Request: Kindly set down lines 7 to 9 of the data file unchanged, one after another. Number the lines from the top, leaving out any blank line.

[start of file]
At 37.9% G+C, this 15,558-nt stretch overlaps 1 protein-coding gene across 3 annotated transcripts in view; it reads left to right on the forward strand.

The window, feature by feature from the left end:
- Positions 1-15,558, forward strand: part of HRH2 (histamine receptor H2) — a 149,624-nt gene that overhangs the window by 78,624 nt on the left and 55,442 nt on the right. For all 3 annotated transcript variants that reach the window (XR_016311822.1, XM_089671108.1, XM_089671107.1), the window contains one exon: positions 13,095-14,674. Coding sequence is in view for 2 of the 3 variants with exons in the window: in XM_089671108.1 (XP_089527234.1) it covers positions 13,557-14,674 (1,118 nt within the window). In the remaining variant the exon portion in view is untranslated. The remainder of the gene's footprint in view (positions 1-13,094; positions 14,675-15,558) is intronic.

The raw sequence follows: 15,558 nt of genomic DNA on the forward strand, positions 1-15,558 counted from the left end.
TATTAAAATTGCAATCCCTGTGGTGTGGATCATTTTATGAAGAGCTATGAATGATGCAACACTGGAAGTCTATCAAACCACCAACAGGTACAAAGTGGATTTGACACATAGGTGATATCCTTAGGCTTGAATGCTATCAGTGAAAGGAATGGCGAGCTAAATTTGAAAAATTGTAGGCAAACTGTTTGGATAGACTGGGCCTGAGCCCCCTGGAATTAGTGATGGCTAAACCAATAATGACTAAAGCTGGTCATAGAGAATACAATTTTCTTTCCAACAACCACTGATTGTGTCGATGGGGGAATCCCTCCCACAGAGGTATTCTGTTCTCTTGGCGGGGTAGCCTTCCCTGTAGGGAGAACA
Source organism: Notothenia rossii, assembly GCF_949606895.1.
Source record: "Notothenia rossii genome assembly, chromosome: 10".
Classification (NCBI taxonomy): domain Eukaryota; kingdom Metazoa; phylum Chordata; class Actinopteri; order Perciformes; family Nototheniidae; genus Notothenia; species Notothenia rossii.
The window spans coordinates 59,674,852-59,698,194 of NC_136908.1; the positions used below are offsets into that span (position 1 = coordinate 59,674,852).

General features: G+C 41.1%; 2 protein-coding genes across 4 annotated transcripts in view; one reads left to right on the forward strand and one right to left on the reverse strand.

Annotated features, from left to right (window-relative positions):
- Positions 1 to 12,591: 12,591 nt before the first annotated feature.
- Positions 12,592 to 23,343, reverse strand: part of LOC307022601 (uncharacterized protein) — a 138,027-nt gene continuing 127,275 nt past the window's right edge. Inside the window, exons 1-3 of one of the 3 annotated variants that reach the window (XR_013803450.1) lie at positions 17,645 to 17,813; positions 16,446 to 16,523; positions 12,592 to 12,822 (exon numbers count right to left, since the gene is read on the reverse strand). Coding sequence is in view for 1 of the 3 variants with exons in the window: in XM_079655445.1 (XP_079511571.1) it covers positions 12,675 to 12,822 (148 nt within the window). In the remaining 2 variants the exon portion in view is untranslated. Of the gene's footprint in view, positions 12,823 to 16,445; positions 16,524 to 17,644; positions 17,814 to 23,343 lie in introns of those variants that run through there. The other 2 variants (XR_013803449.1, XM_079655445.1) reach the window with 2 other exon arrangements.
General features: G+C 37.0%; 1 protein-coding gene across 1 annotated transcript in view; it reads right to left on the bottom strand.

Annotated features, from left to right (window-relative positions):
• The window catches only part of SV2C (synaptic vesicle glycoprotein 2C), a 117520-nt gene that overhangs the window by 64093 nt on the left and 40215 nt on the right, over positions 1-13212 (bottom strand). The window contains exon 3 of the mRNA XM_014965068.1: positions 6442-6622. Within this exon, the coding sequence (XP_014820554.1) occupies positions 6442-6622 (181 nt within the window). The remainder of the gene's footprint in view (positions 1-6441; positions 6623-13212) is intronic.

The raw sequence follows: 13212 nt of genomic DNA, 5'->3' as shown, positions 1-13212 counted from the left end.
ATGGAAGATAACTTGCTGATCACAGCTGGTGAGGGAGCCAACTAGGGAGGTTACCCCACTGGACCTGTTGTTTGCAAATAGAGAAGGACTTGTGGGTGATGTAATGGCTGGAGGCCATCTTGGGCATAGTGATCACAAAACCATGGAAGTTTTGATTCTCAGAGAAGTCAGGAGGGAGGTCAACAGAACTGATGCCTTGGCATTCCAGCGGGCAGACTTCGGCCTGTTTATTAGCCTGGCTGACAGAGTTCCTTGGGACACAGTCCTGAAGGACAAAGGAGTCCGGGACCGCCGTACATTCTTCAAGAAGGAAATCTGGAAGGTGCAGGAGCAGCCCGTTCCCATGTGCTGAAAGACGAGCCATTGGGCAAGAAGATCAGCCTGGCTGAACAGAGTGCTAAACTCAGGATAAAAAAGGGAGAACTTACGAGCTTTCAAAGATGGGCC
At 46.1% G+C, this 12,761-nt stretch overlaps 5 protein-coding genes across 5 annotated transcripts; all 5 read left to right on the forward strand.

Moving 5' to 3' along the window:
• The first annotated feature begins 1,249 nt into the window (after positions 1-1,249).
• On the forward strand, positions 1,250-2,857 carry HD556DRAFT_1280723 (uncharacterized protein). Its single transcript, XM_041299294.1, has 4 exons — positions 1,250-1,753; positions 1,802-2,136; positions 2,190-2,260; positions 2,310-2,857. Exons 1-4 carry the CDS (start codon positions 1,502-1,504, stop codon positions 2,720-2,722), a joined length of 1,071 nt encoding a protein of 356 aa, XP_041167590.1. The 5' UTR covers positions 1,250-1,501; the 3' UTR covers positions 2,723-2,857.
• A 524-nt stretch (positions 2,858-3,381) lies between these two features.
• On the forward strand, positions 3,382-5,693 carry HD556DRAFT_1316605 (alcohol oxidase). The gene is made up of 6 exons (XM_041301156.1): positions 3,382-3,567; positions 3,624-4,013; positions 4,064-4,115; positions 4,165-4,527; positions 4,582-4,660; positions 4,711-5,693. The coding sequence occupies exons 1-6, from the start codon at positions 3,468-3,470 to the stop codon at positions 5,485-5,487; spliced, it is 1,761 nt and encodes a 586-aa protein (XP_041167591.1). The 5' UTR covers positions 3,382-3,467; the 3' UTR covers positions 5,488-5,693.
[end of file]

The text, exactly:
Source record: "Notothenia rossii genome assembly, chromosome: 10".
Classification (NCBI taxonomy): domain Eukaryota; kingdom Metazoa; phylum Chordata; class Actinopteri; order Perciformes; family Nototheniidae; genus Notothenia; species Notothenia rossii.
The window spans coordinates 59,674,852-59,698,194 of NC_136908.1; the positions used below are offsets into that span (position 1 = coordinate 59,674,852).